3/22 Front Table Newsletter

March 22nd, 2024

On This Week's Front Table, journey into underground parties, pulsating with life and limitless possibility to unveil the unexpected revolution revitalizing urban nightlife; navigate the labyrinths of history, love, and ethics in a fractured American present; explore the astonishing science of bird life, an unexpected blueprint for muscular citizenship, powered by joy; and ask, when you have lived a life in flux, how do you find rest? Find these titles and more at semcoop.com.

You Get What You Pay For 
(One World) 
Morgan Parker 

Dubbed a voice of her generation, poet and writer Morgan Parker has spent much of her adulthood in therapy, trying to square the resonance of her writing with the alienation she feels in nearly every aspect of life, from her lifelong singleness to a battle with depression. She traces this loneliness to an inability to feel truly safe with others and a historic hyperawareness stemming from the effects of slavery. In a collection of essays as intimate as being in the room with Parker and her therapist, Parker examines America's cultural history and relationship to Black Americans through the ages. She touches on such topics as the ubiquity of beauty standards that exclude Black women, the implications of Bill Cosby's fall from grace in a culture predicated on acceptance through respectability, and the pitfalls of visibility as seen through the mischaracterizations of Serena Williams as alternately iconic and too ambitious. With piercing wit and incisive observations, You Get What You Pay For is ultimately a portal into a deeper examination of racial consciousness and its effects on mental well-being in America today. Weaving unflinching criticism with intimate anecdotes, this devastating memoir-in-essays paints a portrait of one Black woman's psyche--and of the writer's search to both tell the truth and deconstruct it.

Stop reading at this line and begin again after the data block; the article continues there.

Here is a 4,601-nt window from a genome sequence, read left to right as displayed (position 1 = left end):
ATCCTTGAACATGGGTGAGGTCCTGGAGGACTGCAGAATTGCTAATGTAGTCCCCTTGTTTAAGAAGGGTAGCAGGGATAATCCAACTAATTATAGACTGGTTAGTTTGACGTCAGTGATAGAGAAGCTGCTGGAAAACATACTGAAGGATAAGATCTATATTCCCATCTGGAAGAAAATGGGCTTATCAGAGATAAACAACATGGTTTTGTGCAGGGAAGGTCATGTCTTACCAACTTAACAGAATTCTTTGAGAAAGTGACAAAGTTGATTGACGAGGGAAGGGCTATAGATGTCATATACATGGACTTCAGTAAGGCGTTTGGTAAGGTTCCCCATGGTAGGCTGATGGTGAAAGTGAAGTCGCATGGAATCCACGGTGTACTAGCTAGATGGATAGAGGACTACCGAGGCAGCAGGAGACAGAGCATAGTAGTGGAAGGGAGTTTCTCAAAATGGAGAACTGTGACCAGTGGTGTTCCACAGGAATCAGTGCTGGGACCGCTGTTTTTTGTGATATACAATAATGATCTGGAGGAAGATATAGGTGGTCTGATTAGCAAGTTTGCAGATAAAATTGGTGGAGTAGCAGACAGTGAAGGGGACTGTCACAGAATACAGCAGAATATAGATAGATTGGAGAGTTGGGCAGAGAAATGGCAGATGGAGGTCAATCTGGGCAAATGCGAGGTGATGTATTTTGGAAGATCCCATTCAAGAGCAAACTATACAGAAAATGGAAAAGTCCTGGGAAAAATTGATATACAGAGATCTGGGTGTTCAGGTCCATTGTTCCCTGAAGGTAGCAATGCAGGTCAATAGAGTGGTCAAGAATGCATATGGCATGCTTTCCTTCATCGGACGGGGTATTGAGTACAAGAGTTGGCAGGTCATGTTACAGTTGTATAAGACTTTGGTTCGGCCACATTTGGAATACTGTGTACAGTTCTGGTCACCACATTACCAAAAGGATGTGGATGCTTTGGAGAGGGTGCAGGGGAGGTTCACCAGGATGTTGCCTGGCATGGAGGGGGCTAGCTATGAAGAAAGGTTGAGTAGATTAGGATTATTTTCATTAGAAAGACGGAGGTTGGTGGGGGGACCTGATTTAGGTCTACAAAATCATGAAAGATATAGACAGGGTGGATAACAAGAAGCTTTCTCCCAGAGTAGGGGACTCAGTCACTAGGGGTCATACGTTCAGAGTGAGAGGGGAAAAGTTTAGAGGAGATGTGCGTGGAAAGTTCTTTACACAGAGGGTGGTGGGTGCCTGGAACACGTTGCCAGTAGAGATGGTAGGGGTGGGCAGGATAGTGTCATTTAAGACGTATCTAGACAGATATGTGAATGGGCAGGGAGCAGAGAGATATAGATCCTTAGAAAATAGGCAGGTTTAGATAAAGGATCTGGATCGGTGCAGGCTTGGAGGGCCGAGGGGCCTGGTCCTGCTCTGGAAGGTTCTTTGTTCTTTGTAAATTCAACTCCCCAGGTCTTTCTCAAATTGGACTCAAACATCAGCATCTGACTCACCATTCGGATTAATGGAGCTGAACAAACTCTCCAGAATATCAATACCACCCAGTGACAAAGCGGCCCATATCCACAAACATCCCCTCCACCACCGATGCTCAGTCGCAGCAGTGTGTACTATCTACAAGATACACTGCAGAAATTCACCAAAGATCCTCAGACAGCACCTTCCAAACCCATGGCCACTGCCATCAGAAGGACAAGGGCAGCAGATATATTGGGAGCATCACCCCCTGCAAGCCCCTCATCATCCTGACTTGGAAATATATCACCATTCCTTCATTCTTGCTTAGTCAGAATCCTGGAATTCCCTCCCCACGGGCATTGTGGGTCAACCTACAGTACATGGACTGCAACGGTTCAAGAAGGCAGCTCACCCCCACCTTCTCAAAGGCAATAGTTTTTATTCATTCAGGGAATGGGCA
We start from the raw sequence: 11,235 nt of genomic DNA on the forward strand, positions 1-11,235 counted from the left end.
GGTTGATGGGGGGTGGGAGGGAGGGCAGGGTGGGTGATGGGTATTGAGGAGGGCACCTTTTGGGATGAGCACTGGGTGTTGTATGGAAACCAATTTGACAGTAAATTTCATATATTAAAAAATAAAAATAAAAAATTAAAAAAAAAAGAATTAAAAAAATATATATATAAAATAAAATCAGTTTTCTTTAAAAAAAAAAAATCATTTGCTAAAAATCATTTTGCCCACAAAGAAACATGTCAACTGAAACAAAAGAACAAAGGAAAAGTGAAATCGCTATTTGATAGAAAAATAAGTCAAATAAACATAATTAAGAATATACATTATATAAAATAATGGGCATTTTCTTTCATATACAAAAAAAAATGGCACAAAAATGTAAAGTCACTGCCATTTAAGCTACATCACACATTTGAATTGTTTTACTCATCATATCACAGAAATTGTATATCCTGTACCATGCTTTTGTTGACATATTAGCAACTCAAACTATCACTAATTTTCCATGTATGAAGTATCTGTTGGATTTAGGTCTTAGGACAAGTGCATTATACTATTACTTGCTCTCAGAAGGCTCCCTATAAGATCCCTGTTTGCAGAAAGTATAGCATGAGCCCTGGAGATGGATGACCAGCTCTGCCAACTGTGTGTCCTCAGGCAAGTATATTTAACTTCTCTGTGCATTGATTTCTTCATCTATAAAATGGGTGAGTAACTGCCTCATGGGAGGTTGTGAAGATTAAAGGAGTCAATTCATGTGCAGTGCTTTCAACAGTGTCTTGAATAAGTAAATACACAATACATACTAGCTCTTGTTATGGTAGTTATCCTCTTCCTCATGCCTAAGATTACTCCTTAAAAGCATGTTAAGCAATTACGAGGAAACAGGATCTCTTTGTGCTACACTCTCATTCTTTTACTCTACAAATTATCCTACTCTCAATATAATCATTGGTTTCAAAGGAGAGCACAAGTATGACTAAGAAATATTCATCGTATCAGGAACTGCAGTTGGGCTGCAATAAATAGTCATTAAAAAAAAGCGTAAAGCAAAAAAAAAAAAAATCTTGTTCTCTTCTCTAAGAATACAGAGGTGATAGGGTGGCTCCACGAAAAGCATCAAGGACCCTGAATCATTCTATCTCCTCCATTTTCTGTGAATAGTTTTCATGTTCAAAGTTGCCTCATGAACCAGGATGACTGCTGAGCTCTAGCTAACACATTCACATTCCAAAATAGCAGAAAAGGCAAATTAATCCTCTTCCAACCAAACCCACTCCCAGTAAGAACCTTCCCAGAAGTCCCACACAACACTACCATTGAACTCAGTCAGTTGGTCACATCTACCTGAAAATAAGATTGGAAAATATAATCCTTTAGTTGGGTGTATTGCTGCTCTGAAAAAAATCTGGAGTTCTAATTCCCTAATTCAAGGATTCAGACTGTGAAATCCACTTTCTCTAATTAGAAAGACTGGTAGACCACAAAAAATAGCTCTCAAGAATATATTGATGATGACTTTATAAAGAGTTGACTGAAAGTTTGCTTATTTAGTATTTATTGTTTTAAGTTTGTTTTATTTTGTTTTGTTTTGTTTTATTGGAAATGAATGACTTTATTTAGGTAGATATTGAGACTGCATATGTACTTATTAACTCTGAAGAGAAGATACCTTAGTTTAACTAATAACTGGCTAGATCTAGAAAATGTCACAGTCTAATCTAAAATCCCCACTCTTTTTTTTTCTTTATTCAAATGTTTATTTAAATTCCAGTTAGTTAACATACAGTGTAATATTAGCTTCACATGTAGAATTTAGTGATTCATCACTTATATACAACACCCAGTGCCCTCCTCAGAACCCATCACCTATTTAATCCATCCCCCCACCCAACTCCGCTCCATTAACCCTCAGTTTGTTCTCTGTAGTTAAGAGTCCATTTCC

Ghost Pains
(And Other Stories) 
Jessi Jezewska Stevens 

With her novels The Exhibition of Persephone Q and The Visitors, Jessi Jezewska Stevens has proven herself as our preeminent purveyor of comical, techno-millenarian unease. Now, with this first collection of her acclaimed short fiction--originally appearing in such venues as The Paris ReviewHarper's and Tin House--some of her very best work is at last readily available to readers. Stevens's women throw disastrous parties in the post-party era, flirt through landscapes of terror and war, and find themselves unrecognizable after waking up with old flames in new cities. They navigate the labyrinths of history, love, and ethics in a fractured American present, seeing first-hand how history influences the ways in which we care for--or neglect--one another. With each story exemplifying Stevens's ability to examine the big questions through the microscope of a shambolic human perspective, Ghost Pains is a triumphant statement of purpose from one of our greatest young writer-thinkers.

Long Live Queer Nightlife: How the Closing of Gay Bars Sparked a Revolution